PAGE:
A health professional may evaluate the day-to-day functioning of a person who has Alzheimer's disease by asking questions and observing the person. This often is done informally during the medical history and physical exam.
Sometimes the health professional may use a more formal functional status exam to evaluate a person's ability to perform daily activities. A functional status exam may also measure current ability to do various activities, such as paying bills, preparing meals, or keeping track of appointments, compared to how well they were performed previously. The test usually is completed by someone in close contact with the person, such as a family member or caregiver.
Administration on Aging
Rosalynn Carter Institute for Caregiving
Family Caregiver Alliance
Housing and Urban Development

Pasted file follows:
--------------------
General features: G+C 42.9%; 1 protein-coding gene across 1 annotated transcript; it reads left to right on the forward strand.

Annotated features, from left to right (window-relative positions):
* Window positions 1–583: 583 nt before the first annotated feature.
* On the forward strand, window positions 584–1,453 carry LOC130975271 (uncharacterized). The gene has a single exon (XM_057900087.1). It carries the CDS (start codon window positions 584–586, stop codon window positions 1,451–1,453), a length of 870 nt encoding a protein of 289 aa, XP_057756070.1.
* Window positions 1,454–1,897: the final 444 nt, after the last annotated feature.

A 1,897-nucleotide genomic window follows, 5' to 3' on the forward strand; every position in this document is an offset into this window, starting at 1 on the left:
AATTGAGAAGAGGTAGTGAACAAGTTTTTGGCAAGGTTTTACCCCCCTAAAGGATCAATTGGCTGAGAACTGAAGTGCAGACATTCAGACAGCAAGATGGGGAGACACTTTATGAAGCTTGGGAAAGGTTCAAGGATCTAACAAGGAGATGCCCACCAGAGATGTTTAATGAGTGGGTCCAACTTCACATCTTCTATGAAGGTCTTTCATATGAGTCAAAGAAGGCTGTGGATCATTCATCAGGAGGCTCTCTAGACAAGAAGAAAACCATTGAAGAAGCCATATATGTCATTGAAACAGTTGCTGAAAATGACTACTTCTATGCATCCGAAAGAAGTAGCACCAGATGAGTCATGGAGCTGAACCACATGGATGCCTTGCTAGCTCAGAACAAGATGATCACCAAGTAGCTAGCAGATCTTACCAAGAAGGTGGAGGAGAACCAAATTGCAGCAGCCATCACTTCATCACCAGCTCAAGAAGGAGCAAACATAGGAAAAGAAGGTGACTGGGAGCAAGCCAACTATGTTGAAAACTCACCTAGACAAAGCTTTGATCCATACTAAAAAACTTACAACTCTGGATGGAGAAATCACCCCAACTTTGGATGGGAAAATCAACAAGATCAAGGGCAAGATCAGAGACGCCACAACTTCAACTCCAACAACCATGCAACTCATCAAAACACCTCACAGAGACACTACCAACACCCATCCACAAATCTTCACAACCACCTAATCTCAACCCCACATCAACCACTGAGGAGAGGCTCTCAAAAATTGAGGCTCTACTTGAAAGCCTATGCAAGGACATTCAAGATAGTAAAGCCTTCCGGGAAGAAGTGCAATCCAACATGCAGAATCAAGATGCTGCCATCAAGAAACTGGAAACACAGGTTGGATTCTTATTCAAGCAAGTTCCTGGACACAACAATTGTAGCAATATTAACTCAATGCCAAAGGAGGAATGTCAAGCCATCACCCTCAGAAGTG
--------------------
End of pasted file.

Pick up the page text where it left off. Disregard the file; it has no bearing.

National Alliance for Caregiving
National Center for Assisted Living
National Hospice and Palliative Care Center
Not being able to do certain everyday tasks on your own is not always a sign of a problem. For example, if you have never been able to balance your checkbook, not being able to balance your checkbook now does not reflect a new problem with your ability to function. But a change or decline in the ability to do daily tasks may signal a problem. Functional status exams are designed to look for evidence of this change or decline.
The results of these tests may suggest that the person has become less able to function independently, but they usually do not point to the cause. Alzheimer's disease is only one of several possible causes of functional impairment.
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WebMD Medical Reference from Healthwise
November 14, 2014
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